There is a lot of information both going into and rattling around in my head. A week without any additional input helped me. I’m sure that I forgot some things, but those were likely things I didn’t need to remember. I feel sharper and more organized in my thinking.
I relaxed, not in the sense of taking it easy (although I certainly did) but in the sense of an easing of my everyday concerns. I’m someone who thinks about and does a lot of things. And even though all of those things (I hope) are good things the net effect over a period of time is that I get into a state of perpetually doing or thinking or thinking about doing something. Have you ever spent a day riding in a truck with an uncarpeted floor (like a moving truck) and when you stop and get out you can still feel the vibrations in your feet? I can kind of be like that.
There is a saying that comes to us from the world of watchmaking; it is so common and the world of mechanical watches is so remote to most of us that we have lost the original idea, but I think it is important and we need to recover it; the saying is “unwind.” The idea was that it was beneficial to allow a watch to stop occasionally, when the watch was allowed to unwind, that is to completely run through its power reserve, the mainspring was detensioned and allowed to “rest.” And that occasional detentioning increased the longevity of the movement and helped to preserve the accuracy of the watch. We all need to unwind sometimes. And for the same reasons watches need to.
We misuse this term when we ask “what do you do to unwind?” Let me explain. When that question is asked what is really meant is “what hobbies do you enjoy?” And that is not the same thing. Even though I rarely get to do it any more it was a real treat to go fly fishing and the treat was heightened by the extravagance of having a guide. He picked my flies, tied them on, found likely haunts of fish, even helped me to avoid particularly soupy streamside mud. All I had to think about was what type of cast to make, what was in my back cast, the drift of the fly, watching the fly and for fish flashing to it, and being alert for an unseen take (not to mention why I could no longer single, let alone double haul). You get the idea; I loved every second of it, but I wasn’t at rest either physically or mentally. When I sat on the porch on the other hand, I was truly and completely at rest.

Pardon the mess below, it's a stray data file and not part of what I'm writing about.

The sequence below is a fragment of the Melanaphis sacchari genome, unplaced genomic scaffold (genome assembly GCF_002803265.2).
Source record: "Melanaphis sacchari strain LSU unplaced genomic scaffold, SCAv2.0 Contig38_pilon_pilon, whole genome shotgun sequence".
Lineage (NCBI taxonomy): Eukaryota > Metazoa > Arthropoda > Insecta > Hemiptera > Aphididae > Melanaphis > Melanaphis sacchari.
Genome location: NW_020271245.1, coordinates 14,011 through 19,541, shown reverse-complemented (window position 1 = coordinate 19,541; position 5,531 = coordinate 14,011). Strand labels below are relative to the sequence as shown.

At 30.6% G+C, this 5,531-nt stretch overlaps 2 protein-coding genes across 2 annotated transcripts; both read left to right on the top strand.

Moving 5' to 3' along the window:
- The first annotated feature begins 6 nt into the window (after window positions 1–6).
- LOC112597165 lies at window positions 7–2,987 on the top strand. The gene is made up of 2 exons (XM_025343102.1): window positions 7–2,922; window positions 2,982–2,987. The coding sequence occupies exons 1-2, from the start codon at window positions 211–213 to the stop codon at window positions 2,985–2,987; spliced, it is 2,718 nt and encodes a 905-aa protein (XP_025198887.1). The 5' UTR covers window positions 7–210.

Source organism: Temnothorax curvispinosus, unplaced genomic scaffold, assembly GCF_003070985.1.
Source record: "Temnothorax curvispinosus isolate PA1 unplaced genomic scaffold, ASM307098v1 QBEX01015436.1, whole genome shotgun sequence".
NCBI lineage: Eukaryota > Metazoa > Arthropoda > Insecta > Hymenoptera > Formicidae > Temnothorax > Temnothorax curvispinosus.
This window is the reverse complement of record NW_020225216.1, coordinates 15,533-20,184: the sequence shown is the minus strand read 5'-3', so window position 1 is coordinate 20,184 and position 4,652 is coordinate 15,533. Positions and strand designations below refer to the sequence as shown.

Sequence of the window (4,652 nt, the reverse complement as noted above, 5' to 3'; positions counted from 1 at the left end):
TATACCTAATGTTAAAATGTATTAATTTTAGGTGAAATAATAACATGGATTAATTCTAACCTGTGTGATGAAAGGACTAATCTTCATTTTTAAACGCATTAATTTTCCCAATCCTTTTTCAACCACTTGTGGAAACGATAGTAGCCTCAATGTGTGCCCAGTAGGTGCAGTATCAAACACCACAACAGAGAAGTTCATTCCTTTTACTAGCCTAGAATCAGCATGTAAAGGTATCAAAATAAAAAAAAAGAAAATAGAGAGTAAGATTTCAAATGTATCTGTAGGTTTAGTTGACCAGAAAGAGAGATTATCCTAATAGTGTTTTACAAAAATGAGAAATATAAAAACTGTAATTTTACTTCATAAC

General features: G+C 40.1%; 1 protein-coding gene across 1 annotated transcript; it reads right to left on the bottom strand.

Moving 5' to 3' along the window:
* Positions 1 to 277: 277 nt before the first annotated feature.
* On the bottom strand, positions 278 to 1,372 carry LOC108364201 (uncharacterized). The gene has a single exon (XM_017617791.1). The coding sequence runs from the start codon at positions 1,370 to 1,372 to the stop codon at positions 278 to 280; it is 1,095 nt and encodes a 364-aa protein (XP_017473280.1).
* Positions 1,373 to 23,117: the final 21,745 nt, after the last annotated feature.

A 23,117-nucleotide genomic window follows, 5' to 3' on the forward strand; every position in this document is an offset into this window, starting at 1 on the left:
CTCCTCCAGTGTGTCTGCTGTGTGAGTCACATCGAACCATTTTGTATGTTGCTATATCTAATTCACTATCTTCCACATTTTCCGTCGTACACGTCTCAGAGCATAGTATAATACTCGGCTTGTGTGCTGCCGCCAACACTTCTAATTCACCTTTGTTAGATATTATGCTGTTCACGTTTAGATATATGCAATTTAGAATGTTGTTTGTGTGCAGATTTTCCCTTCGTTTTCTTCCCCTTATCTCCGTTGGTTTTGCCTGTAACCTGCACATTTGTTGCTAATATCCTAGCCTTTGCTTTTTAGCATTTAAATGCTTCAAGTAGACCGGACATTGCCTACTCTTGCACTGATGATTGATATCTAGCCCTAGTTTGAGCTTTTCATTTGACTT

My sense of wonder was renewed
I have the unbelievable privilege of week in and week out deeply studying God’s Word. I probably spend an average, between prep for Sunday’s sermon, midweek Bible study and the men’s morning study, of about 50 hours a week in study. If today is a typical Wednesday, I’ll wrap up preparing for tonight’s New Testament survey, Prepare for tomorrow morning’s Old Testament Survey and translate the passage I’m Preaching this week. That is all remarkable stuff. And even though it is a typical Wednesday, it should never be a mundane Wednesday.
Sunday morning comes every week, so does Wednesday night, and the Morning Study comes twice a month like clockwork. Preparation is a glorious burden, it is something I get to do every week. Occasional rest helps me to keep the accent on glorious, and keeps me from allowing it to slide toward burden.
There is an awful lot more I could share, but these are a few highlights. And the thing is it is not just me who benefits from my having rested, I’m better for my wife, the church I serve and most importantly the God I seek to glorify. Your situation and vocation may be different from mine, but whatever it is you likely have daily cares and routines, and we all need an occasional break from those things. Take some friendly advice, get some rest.